Routines. They're what keep us sane and grounded. We fall into them relatively easily and find it difficult to break them. And often, they're an easy and mindless transition from our work selves to our personal selves - and this can be comforting after a long and hard day.
But every so often we're given the opportunity to challenge ourselves to break out of these routines helping us reflect. Sometimes we look past these challenges and decide to leave our routine in tact for that day; but other times we get that itch - that little voice that tells us this could be really, really interesting. And these are the moments when we should take the challenge, step out of our comfort zones, and scratch that itch.
My experience at Santa Monica Yoga was the first yoga adventure I'd been on outside of my comfort zone in almost a year. I like to sweat - Ashtanga, Hatha and Moksha therefore being my yoga practices of choice. But I was in for a pleasant and unexpected surprise. The studio was locked up when I got there. As I waited for the door to be unlocked I walked into a small room with a wall of yoga apparel, skidless towels, and other accessories. The people hanging around the studio were very pleasant; we chatted about what brought me to Santa Monica, and then they gave me a quick tour of the studio.
Santa Monica Yoga is unlike any studio I frequent; it's a very quaint yet spacious place - very little is over-embellished or exaggerated. There is a complete sense of simplicity - this same sense calms you as soon as you step inside escaping from the hustle and bustle of Los Angeles. The teacher, Catherine McDonough walked in. We had a brief conversation about my time in the LA area and she asked me how my body was feeling and really took the time to find out about my practice. She knew all the other students by first name and seemed to take a genuine interest in the relationships she had made with these people. Emotionally, I was touched. But mentally, I was prepared for a workout - to get my blood boiling and my temperature rising. Catherine, however, had something else in mind. She easily transitioned between Yin and Kundalini, amongst other forms of yoga; slowing the pace of the class and taking the time to focus on the details.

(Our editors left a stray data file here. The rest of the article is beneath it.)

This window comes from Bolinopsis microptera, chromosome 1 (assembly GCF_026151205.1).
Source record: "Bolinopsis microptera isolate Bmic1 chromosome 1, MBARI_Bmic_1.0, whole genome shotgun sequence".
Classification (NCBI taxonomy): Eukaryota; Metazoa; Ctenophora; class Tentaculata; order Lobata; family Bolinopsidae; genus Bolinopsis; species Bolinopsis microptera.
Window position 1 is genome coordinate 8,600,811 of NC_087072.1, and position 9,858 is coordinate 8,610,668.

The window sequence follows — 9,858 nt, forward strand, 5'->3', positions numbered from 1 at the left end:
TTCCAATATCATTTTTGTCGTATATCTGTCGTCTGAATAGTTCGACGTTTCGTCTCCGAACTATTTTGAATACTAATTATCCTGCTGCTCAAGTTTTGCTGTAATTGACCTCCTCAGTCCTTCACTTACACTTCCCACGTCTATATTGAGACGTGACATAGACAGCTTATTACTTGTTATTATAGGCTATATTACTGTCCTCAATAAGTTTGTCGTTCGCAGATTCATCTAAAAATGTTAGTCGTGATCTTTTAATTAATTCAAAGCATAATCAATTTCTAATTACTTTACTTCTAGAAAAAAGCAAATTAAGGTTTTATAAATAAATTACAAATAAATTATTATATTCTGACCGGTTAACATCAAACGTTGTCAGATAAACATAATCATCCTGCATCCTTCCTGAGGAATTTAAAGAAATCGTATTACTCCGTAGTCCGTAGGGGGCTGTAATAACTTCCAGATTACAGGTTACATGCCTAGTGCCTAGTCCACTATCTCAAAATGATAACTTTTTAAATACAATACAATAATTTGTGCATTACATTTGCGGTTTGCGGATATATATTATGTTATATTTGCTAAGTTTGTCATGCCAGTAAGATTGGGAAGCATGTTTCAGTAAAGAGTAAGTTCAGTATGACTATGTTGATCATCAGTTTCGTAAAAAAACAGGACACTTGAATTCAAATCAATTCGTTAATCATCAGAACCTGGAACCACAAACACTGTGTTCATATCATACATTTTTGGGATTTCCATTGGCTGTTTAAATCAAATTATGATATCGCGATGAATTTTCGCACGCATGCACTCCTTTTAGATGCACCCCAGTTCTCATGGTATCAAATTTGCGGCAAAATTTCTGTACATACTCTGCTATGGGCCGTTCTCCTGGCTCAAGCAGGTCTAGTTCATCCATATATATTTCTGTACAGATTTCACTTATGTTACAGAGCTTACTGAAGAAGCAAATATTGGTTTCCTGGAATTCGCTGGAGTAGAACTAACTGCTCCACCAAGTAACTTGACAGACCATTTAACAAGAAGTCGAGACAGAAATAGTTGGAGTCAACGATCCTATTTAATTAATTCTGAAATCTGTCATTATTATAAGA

I left the class completely relaxed and in a state of Pacific Coast zen. I sat on the curb of Ocean Park and was reminded of why I began to practice yoga in the first place. It was never all about the benefits of toning or strengthening (though these are great additions), it was about the simple focus, that sense of calm, but most of all that inhale followed closely by that exhale.
Often times we go through our lives trapped by these monotonous routines, and we forget why or how we fell into them to begin with. We live life through a day-planner with schedule on top of schedules on top of to-do lists. So won't you take a moment in your day to challenge yourself, to step out of your comfort zone, to do one thing that scares you? Do yoga at a new studio, walk to work instead of drive, do yoga instead of spinning, do spinning instead of yoga, try bellydancing, or maybe just smile at a stranger! Regardless of what stepping out of your comfort zone means to you, whether they are big steps or little steps, get out there and live. Creativity is maximized when we're living in the moment.